Phase Two of the Eaton Centre, gazing south toward Queen Street at Christmas in 1994. Toronto Public Library, tspa 0015016.

In 1979, the second phase of the Eaton Centre opened, extending the mall from Albert Street south to Queen Street. It now stretched from Dundas Street in the north to Queen Street in the south. A glass-topped pedestrian bridge provided a link to Simpsons (now the Bay and Saks Fifth Avenue). At the south end of the Eaton Centre, suspended from the glass ceiling was the art installation, “Flight Stop,” by Michael Snow. It depicted a flock of Canada Geese on their migratory path, descending to the ground.

The Centre now contained not only Eaton’s, but over 200 stores and two office towers, one at 20 Queen Street and the other at 1 Dundas Street West. Another tower was built in 1991 at 250 Yonge Street. Under the 274-metre glass-covered shopping galleria, there were five levels of shops and restaurants, two above the concourse (ground) level and two beneath it.

In the 1970s, the Eaton Centre was connected to the Path, reputed to be the largest underground walkway/shopping mall in the world. Today it has twenty-nine kilometers of pathways, which rival the Edmonton Mall in size. It eventually connected shoppers and visitors from the Air Canada Centre in the south, to the Bus Terminal on Bay Street at the north end. The climate-controlled Path had great appeal due to the city’s harsh winters and hot humid summers.  

On Tuesday, April 17, 1979, the Cineplex Odeon Eaton Centre opened in a 25,000 square-foot space in the basement level of the parking garage of the Eaton Centre. It contained 18 auditoriums, each containing 50 to 100 seats—about 1500 seats in total—the largest movie-theatre complex in the world at that time. The auditoriums were grouped into four sections, located on two different floors. A rear projection system was employed to screen the films, which caused the edges of the pictures to be slightly blurred. Few patrons seemed to notice, as the auditoriums were attractive and the seats comfortable. The aisles were on both sides of the auditoriums, which meant that no seats were jammed against the walls.

About 1995, the central court in the mall, in front of the Eaton store, was extended on its west side. It was where Albert Street had once been. This was made possible when The Salvation Army Headquarters building was purchased and demolished.

Further changes commenced in 1999 when additional shops were added to the exterior of the Centre’s Yonge Street facade. This was needed as Yonge Street, between Queen and Dundas Streets, had become somewhat lifeless and devoid of shoppers after the Eaton Centre opened. When completed, the shops on Yonge helped reanimate the street, although it never regained the glory of its past.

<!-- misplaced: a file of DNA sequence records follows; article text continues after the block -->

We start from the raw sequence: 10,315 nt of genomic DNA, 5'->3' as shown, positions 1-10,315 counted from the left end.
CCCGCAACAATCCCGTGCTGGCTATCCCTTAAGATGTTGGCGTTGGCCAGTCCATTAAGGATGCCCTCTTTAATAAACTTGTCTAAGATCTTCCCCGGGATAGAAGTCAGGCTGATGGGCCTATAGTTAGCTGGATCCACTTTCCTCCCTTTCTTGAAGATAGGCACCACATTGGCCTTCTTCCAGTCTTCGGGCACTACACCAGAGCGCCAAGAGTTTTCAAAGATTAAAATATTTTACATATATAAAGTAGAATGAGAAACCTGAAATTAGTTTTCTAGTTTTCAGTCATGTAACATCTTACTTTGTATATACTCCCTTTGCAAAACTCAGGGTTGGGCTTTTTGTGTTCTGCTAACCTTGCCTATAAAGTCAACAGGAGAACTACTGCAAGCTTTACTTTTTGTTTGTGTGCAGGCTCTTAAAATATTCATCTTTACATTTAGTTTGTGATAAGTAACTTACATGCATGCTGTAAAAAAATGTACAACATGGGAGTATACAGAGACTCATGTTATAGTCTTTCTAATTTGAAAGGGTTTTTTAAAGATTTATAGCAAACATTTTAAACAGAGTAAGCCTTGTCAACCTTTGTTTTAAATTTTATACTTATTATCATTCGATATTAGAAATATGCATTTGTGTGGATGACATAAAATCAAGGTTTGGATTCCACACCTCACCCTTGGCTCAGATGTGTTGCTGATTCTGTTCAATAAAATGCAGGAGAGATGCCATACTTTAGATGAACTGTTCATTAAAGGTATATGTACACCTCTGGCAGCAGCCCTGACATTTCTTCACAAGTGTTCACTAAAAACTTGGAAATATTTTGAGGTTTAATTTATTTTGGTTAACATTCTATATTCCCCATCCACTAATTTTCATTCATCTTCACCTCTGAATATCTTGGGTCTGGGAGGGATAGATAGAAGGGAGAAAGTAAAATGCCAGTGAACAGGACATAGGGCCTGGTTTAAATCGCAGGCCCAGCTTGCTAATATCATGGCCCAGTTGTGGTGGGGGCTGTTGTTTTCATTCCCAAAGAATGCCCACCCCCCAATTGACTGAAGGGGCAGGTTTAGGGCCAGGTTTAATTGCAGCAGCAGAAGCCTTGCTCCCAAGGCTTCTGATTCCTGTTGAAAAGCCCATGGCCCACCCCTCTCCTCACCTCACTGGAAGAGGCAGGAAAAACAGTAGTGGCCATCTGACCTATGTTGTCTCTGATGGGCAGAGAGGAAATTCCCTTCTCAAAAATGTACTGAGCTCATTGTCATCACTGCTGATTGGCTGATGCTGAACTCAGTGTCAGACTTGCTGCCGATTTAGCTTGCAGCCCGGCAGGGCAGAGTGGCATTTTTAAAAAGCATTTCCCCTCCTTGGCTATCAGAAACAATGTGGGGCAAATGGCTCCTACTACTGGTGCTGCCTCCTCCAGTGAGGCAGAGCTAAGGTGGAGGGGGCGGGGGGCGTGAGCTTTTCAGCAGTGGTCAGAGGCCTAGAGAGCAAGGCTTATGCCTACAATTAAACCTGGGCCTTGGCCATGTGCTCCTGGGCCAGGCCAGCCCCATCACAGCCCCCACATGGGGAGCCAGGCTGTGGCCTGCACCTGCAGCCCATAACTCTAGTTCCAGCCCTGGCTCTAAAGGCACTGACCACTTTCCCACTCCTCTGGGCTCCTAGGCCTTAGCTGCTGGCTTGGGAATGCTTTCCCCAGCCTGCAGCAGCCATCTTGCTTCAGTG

In 2001, the Cineplex Odeon Eaton Centre closed, because attendance had dwindled. It was demolished shortly thereafter.

On June 20, 2010, Cadillac Fairview commenced renovating the Eaton Centre at a cost of $120 million. It required two years to complete. The north food court was rejuvenated and a new restaurant added, “Open Kitchens by Richtree.”

Today, the Eaton Centre continues to be a prime tourist attraction and a magnet for shoppers in the city’s downtown core. 

Sources: thecanadianencyclopedia.ca/en/article/eaton-centre and torontoist.com/2017/02/historicist-opening-the-eaton-centre and  

blogto.com/city/2010/12/the_origins_of_the_eaton_centre/

                                          200-million-centre--1975--tspa_01099 

Model of the completed Eaton Centre, showing phases one and two. Photo of the model, taken in 1975, gazes south from Dundas Street.

                         closing of Eaton's old store, 1977. tspa_0110033f[1]

Final sales at Eaton’s old Queen Street store in 1977, as Phase Two containing the new Eaton’s Store was set to open. Toronto Public Library tspa 0110133.

View of sale signs displayed along Queen Street Eaton's store windows – April 5, 1977

The south facade on Queen Street of the Eaton’s store on April 5, 1977. Signs in the windows advertise the final sales before the store closed for demolition. Toronto Archives, F 1526, fl 0085, item 9.

bridge-1977--tspa_0109985f1_thumb3

Looking west on Queen Street from Yonge Street in 1978 at the construction of the bridge connecting Phase Two to the Simpsons Store. Toronto Public Library tspa 019985 

Close view of construction of Eaton Centre bridge from a streetcar stop on Queen Street West – September 25, 1978

View gazing west on Queen Street on September 25, 1978 of the glass-covered bridge that connected the Eaton Centre to Simpsons (now the Bay and Saks Fifth Avenue). The south facade of the Centre, which is under construction in the photo, is visible in the background. Toronto Archives, F1526, Fl0090, item 0014.

Series-8-S-0008-Fl-0004-id-0014--_th